Lockport Union School

Lockport Union School
The history of education in Niagara County is usually told through the lives of men and women that challenged the status quo to establish new paradigms of excellence in education. Mr. Sullivan Caverno is one of the seldom-mentioned heroes of education.

Caverno received his own education at Dartmouth College and first began to impact education in Niagara County as the Principal of the old Lewiston Academy. After two years there, he moved to Lockport and began to study law. In 1846, he conceived the idea of a new school system that would expand upon the common school education of the day to provide a complete academic education available to all students. In his plan, the existing seven common school districts would be united to form secondary districts, with a new central school, the Lockport Union School, to teach higher education. The resulting configuration provided for seven primary schools, three secondaries and the Union School. The control of the system was to be vested in a Board of Education who would supervise all of the schools. The board would be composed of 12 trustees, one for each of the seven primary districts and five for the Union School.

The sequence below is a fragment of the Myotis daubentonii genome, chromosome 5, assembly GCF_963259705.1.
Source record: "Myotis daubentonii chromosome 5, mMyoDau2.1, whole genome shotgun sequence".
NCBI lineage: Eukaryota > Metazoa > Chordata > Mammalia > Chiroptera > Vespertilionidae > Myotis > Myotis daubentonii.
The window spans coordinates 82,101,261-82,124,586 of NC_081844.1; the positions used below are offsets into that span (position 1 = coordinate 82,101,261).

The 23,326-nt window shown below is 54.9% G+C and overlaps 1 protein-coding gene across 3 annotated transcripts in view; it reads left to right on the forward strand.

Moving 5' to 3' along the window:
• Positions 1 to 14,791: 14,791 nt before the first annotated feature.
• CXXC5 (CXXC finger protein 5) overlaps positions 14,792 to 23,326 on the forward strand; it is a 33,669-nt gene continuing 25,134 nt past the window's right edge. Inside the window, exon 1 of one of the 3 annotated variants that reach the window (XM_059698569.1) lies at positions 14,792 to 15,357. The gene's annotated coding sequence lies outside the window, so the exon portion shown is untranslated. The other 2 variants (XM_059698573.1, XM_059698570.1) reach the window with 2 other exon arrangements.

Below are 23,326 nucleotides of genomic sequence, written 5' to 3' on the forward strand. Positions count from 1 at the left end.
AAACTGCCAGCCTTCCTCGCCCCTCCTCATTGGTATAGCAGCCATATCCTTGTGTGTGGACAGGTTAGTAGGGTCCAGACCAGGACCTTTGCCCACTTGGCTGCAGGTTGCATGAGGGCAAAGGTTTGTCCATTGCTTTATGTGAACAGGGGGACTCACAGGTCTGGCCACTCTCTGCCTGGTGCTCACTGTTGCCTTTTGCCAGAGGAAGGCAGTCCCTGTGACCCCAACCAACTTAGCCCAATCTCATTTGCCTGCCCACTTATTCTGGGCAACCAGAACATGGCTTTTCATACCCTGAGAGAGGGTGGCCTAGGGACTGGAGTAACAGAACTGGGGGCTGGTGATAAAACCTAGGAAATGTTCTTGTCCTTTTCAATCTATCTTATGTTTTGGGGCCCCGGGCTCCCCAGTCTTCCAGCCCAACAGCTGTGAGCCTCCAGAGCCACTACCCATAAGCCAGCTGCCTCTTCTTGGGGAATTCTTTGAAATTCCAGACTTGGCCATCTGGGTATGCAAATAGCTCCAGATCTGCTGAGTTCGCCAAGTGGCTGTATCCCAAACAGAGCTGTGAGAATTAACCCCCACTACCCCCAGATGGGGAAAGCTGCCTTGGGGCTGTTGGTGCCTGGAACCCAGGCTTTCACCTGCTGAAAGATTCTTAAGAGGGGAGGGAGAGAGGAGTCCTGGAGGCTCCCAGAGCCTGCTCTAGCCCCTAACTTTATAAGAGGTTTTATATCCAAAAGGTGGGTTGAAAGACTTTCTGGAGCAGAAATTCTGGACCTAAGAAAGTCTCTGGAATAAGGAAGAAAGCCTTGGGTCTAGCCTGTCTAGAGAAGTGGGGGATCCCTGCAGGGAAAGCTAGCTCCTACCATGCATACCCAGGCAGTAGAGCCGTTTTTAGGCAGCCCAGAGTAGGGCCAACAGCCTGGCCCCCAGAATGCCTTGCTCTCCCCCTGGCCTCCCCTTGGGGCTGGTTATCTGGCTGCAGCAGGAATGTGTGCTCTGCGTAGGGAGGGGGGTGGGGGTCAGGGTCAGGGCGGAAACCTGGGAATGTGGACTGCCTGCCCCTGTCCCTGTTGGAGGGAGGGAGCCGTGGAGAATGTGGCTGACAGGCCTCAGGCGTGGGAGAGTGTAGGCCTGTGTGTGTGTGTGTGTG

In 1847, after conferring with educational experts across the state, Caverno drafted the Union School Act which was later passed by the NYS legislature and became the model for free public school districts all across the country. One hallmark of his plan stated that any student who could not contribute financially towards their education would still be allowed to attend with the cost of their education to be covered through a general tax upon the citizens of the region. Caverno served as the first President of the Board of Education and work commenced on the “new” Union School with completion in the spring of 1848. Caverno donated a great deal of time to the school system, to the point where most would recognize that he served as an unpaid superintendent of schools. Following in his footsteps, other notable champions of education followed, such as Belva McNall Lockwood, Emmett Belknap, Hon. John E. Pound and Miss Charlotte Cross.

Be Sociable, Share!

Written by

No Comments Yet.

Leave a Reply